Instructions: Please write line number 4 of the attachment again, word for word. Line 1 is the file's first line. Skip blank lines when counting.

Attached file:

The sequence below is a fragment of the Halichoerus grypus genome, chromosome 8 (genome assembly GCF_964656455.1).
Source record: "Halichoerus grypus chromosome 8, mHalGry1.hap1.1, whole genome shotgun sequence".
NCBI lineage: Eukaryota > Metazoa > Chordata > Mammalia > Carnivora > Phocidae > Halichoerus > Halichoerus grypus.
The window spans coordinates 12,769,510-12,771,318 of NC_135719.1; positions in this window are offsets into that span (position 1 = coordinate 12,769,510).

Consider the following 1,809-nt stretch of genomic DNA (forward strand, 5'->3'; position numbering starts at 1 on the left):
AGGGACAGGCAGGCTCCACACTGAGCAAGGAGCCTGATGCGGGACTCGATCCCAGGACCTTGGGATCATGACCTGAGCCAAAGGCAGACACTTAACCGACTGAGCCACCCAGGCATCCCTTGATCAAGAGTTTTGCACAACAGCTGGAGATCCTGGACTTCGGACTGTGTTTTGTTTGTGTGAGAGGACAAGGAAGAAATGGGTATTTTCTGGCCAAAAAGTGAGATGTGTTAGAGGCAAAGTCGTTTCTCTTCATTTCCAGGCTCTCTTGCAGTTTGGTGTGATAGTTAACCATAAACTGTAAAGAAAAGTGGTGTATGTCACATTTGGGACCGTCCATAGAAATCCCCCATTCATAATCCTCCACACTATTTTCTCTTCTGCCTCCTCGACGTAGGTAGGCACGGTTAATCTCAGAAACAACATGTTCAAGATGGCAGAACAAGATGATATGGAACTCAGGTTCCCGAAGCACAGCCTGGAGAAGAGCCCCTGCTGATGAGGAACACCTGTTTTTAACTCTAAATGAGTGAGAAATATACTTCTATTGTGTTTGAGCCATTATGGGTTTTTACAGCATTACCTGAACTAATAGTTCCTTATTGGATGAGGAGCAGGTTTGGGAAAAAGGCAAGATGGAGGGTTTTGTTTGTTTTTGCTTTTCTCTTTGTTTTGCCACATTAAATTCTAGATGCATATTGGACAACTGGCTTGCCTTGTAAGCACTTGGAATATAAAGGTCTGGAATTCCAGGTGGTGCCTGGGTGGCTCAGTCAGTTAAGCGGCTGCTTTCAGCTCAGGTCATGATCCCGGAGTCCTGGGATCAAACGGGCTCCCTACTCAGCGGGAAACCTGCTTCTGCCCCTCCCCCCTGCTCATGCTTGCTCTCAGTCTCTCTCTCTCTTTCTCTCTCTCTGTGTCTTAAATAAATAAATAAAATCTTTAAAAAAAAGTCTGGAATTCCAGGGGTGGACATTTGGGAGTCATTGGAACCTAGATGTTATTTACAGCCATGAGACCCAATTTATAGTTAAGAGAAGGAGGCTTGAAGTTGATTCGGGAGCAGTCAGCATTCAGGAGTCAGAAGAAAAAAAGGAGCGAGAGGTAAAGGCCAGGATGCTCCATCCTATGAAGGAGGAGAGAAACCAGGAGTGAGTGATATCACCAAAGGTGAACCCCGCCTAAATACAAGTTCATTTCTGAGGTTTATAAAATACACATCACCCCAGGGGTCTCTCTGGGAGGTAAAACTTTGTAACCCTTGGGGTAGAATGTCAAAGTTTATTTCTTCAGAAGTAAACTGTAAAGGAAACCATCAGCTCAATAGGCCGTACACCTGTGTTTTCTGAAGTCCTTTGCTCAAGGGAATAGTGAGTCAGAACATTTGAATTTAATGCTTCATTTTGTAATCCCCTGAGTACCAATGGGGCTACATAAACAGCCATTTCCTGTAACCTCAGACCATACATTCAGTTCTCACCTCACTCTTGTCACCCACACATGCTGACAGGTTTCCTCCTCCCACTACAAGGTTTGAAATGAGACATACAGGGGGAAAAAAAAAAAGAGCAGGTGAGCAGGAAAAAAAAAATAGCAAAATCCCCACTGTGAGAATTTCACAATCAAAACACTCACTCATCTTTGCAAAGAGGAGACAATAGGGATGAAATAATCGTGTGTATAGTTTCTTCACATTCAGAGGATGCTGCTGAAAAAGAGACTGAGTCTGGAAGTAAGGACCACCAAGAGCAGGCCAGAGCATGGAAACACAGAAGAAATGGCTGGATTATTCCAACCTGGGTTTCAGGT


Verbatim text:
The window spans coordinates 12,769,510-12,771,318 of NC_135719.1; positions in this window are offsets into that span (position 1 = coordinate 12,769,510).